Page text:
In Korea, the law designates types of the hospital . General hospitals should have at least seven departments including internal medicine, general surgery, obstetrics and gynecology, pediatrics, diagnostic radiology, anesthesiology, pathology, and laboratory medicine as well as at least one board-certified doctor in each department with > 99 beds. Tertiary-referral hospitals are differentiated from general hospitals by having at least 20 departments. Also, they should have residency programs, at least 5 operating rooms, and various diagnostic tools such as computed tomography, magnetic resonance imaging, electromyography, angiography, gamma camera radiography, Holter cardiac monitoring, etc. Hospitals are a healthcare center that does not have essential departments mentioned above or those with 30—99 beds. Private clinics have < 30 beds.
Time to event (reoperation) survival analysis was performed. The primary endpoint was reoperation during the follow-up period. Presence of any procedure codes including the aforementioned procedure codes registered after the index procedure code was identified as reoperation. Since later interventions may not have portrayed the natural history that occurred after fusion operations, the third and subsequent reoperation events were excluded from the cumulative operation rates. January 1, 2012, the first date in our data collection period, and June 30, 2017, the last date, were used if the latter date was not available. Therefore, the minimal follow-up period is four and a half years (from January 1, 2013, to June 30, 2017). Reoperation rates were analyzed early (before 1 year postoperatively) or late (after 1 year postoperatively) period of follow-up. Chi-square tests or t-test was used to compare the baseline characteristics of the subjects. Statistical analysis for comparison between the two groups was performed with Cox proportional hazards regression modeling. Statistical analysis for the comorbidities according to hospital types was performed with 4-sample proportional test. Data were analyzed by the Statistical Analysis System (SAS) software version 6.1 (SAS Institute, Inc., Cary, NC, USA). A p-value of < 0.05 was considered statistically significant.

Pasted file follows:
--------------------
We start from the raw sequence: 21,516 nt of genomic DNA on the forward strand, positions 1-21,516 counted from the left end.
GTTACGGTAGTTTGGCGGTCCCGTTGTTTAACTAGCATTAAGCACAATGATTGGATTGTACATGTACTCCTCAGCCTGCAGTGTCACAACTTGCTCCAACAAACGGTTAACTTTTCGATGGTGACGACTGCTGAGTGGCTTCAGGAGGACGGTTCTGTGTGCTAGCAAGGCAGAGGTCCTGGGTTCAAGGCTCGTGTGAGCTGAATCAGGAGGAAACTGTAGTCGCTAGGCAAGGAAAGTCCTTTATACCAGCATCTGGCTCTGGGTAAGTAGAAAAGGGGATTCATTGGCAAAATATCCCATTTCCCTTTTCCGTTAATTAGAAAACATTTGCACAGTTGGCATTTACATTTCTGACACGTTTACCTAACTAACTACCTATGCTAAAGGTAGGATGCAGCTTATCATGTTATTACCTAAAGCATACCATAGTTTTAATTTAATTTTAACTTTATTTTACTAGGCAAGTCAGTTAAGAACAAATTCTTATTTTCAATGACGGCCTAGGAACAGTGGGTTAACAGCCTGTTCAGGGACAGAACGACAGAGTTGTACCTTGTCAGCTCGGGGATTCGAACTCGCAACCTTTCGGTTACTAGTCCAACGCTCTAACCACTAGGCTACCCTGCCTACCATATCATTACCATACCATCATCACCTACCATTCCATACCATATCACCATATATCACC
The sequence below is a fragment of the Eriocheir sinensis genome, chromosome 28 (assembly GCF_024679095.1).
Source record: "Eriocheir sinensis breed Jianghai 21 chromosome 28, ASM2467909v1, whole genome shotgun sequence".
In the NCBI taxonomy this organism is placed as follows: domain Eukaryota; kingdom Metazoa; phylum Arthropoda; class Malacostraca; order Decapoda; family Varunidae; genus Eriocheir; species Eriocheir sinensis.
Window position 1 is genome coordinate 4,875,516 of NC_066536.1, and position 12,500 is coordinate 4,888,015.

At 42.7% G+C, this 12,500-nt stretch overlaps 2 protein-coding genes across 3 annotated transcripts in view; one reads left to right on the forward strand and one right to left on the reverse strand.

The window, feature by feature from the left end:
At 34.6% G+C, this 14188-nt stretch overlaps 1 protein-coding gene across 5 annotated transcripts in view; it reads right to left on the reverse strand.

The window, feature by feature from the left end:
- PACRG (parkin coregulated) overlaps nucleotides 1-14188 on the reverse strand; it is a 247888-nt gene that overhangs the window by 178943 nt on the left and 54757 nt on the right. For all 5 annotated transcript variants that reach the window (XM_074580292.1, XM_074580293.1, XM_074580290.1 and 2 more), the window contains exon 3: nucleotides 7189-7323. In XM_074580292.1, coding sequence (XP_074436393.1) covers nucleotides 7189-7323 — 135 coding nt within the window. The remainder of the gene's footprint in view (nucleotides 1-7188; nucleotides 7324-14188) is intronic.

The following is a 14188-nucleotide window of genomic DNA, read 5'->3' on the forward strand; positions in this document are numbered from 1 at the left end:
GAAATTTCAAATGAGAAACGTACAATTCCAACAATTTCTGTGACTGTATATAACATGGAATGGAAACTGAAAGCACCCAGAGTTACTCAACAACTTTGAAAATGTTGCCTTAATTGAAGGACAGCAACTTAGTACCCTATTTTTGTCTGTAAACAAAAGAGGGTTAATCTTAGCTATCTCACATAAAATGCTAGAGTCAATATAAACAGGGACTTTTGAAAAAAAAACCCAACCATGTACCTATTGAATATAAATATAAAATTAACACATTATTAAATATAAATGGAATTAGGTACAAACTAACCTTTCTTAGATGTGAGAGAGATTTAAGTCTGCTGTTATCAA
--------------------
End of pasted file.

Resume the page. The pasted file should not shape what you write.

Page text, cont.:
Lumbar fusion surgeries were more commonly encountered in our cohort than cervical fusion surgeries (71.98 and 28.02%, respectively, Table 1). The mean patient age was 59.47 ± 11.93 years; 56.08% were women. Age, gender, the presence of diabetes, associated comorbidities, hospital types, and surgical approaches were different between the two groups. The surgical approach was not considered a potential confounding factor because the anterior approach was found in 93.69% of cervical surgeries and a posterior approach was found in 97.83% of lumbar surgeries. The most common comorbidity of study population was the diabetes (39.94%) and the comorbidities in the single cohorts of hospital types were not different except the diabetes (Table 2).